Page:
.dmrc and .ICEauthority permissions problems

Q I need to implement a backup solution and have installed TimeVault. I also implemented Thunderbird as my email program. All seemed OK yesterday, but on startup this morning I got error messages:

"User's $Home/.dmrc file is being ignored. This prevents the default session and language from being saved.
File should be owned by user and have 644 permissions.
User's $Home directory must be owned by user and not writable by others."

following this:

"Could not update ICE authority file /Home /Dave/.ICEauthority."

Can you please advise as to how I correct this situation, bearing in mind I am a newbie but reasonably proficient with Windows.

A It looks like the file permissions or ownerships of your home directory and at least some of the files in it have been changed. You can fix this from the GUI, although the details vary according to which distro and desktop you are using. Open the file browser in your home directory (/home/Dave), and go up one level to /home. Right-click on the Dave directory and select Properties (this works in KDE and Gnome). Check that the owner is you and that it has read and write permissions. It is possible to change these through the properties window, but only with root access, which some distros make difficult to access, so the quickest and easiest way is to open a terminal and, depending on your distro, either run the su command to gain root access or, particularly if you use an Ubuntu variant, prefix the first command with sudo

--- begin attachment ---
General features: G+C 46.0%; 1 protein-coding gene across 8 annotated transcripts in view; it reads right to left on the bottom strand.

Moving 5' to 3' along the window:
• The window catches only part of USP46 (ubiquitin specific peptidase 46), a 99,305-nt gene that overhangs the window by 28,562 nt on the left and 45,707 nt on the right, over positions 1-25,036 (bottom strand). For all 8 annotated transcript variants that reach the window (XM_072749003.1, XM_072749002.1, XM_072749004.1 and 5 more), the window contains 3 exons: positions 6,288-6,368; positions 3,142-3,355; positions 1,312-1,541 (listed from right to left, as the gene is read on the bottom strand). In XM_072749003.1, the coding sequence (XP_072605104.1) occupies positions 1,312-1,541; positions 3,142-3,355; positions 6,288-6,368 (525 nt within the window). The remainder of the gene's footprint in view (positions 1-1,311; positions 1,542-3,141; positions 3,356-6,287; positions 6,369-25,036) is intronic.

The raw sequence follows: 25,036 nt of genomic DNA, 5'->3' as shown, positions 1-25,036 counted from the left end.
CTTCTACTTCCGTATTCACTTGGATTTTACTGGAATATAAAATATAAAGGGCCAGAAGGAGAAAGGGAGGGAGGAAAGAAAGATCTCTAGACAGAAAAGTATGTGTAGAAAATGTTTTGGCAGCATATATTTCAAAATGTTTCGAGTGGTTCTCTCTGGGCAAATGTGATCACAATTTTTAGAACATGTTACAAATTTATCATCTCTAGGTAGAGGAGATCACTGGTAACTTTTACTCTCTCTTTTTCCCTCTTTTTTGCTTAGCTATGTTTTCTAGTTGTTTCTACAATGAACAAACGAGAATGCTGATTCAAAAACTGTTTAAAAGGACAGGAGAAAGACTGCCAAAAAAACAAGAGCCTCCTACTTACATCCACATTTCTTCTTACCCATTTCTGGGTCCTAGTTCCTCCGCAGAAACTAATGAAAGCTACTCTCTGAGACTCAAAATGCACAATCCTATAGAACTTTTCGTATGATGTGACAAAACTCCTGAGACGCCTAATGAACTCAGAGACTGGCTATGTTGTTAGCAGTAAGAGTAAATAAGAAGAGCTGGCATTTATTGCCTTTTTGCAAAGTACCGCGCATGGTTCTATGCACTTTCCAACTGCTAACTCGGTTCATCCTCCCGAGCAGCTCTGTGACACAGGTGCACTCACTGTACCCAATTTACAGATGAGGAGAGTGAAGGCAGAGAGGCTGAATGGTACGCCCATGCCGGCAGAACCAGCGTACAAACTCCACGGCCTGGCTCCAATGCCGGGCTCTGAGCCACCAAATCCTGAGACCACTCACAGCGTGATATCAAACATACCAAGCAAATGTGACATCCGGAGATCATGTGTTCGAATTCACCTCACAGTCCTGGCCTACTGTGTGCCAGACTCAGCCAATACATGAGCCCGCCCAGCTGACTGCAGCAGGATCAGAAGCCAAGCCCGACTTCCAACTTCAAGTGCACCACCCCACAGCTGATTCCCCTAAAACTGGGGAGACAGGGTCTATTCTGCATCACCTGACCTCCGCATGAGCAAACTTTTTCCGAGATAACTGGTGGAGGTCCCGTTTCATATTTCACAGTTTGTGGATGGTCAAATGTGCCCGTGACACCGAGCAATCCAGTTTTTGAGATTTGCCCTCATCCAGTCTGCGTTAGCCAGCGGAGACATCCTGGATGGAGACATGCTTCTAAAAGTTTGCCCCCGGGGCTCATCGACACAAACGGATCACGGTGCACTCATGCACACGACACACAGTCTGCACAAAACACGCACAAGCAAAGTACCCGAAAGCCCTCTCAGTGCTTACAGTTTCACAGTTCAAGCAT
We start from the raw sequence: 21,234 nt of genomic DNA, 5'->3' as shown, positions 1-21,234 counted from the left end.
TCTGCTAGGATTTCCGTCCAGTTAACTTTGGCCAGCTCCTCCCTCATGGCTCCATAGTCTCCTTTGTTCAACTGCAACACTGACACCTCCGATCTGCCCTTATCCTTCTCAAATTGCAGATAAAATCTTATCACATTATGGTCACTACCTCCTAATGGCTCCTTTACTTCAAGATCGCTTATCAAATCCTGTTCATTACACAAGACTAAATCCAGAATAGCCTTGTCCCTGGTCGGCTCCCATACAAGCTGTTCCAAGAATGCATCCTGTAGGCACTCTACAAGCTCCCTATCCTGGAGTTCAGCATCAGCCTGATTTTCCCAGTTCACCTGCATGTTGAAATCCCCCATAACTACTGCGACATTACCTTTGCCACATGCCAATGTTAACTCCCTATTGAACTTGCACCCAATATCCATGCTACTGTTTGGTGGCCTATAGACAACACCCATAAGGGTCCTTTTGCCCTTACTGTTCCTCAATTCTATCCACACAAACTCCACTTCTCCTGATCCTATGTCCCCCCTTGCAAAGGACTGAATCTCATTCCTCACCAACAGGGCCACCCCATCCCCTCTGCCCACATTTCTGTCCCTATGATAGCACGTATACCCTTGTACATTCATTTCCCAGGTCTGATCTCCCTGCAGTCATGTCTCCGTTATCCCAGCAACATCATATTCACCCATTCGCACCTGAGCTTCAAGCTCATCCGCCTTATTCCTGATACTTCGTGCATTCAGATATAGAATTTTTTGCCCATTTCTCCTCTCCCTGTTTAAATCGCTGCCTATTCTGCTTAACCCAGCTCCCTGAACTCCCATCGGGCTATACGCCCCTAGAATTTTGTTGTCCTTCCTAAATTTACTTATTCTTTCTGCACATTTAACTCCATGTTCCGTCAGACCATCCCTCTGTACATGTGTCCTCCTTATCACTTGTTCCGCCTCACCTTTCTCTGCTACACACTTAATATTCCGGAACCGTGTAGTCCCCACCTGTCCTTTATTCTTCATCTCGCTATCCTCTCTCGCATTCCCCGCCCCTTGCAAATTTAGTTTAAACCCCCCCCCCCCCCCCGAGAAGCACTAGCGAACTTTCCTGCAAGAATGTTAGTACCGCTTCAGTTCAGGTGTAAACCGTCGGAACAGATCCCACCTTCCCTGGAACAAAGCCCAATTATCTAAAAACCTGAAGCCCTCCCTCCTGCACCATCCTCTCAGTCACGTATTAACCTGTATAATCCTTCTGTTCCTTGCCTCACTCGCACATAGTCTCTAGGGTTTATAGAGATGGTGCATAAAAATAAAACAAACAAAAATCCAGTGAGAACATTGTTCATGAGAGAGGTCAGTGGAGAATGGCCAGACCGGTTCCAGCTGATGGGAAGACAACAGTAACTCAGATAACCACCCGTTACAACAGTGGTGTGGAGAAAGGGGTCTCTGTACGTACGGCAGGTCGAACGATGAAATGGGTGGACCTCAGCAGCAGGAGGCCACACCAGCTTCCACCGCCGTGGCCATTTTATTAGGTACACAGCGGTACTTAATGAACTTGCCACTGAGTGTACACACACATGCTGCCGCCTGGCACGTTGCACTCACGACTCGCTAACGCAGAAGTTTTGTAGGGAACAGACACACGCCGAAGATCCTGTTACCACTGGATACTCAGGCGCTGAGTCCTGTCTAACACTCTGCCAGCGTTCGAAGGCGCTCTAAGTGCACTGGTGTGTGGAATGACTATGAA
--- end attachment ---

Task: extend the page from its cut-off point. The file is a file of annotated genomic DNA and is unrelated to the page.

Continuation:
chown -R Dave: ~Dave
chmod -R u+rw,go-w ~Dave

The first command recursively (-R) changes the ownership of all files in your home directory (~Dave) to Dave. The trailing colon after the username means that the group ownership of each file is also changed to the user's default group. The second command recursively changes the permissions on all files and directories in your home directory by setting read and write permissions for the user (u+rw) and unsetting write permissions for the group and others (go-w).

Any other permissions, such as execute permissions for any scripts that may have been placed in your home directory, are unaffected by these commands. It will not increase the permissions for the group and other users on any files, which is important, as some programs will not run if their files can be read by anyone in addition to the owner. These steps should prevent the error messages you are seeing.

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